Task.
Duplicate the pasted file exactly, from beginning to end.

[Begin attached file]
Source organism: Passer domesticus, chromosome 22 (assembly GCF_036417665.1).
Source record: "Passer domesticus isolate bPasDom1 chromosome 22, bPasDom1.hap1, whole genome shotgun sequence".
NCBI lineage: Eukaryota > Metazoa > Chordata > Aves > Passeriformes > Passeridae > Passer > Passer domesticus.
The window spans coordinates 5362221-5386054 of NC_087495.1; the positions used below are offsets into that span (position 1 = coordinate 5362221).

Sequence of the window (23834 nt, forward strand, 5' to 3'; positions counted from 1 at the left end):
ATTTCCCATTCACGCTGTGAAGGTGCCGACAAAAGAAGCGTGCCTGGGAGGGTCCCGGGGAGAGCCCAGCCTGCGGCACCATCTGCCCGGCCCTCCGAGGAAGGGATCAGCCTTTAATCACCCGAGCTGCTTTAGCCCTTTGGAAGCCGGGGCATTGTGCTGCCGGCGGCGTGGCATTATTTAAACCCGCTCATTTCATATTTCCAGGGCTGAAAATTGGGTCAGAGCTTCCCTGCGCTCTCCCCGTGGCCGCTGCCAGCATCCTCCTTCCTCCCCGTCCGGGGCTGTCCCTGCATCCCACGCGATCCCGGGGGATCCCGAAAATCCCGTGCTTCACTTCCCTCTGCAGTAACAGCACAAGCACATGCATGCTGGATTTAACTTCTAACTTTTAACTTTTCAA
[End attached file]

Source organism: Passer domesticus, chromosome 22 (assembly GCF_036417665.1).
Source record: "Passer domesticus isolate bPasDom1 chromosome 22, bPasDom1.hap1, whole genome shotgun sequence".
NCBI lineage: Eukaryota > Metazoa > Chordata > Aves > Passeriformes > Passeridae > Passer > Passer domesticus.
The window spans coordinates 5362221-5386054 of NC_087495.1; the positions used below are offsets into that span (position 1 = coordinate 5362221).

Sequence of the window (23834 nt, forward strand, 5' to 3'; positions counted from 1 at the left end):
ATTTCCCATTCACGCTGTGAAGGTGCCGACAAAAGAAGCGTGCCTGGGAGGGTCCCGGGGAGAGCCCAGCCTGCGGCACCATCTGCCCGGCCCTCCGAGGAAGGGATCAGCCTTTAATCACCCGAGCTGCTTTAGCCCTTTGGAAGCCGGGGCATTGTGCTGCCGGCGGCGTGGCATTATTTAAACCCGCTCATTTCATATTTCCAGGGCTGAAAATTGGGTCAGAGCTTCCCTGCGCTCTCCCCGTGGCCGCTGCCAGCATCCTCCTTCCTCCCCGTCCGGGGCTGTCCCTGCATCCCACGCGATCCCGGGGGATCCCGAAAATCCCGTGCTTCACTTCCCTCTGCAGTAACAGCACAAGCACATGCATGCTGGATTTAACTTCTAACTTTTAACTTTTCAA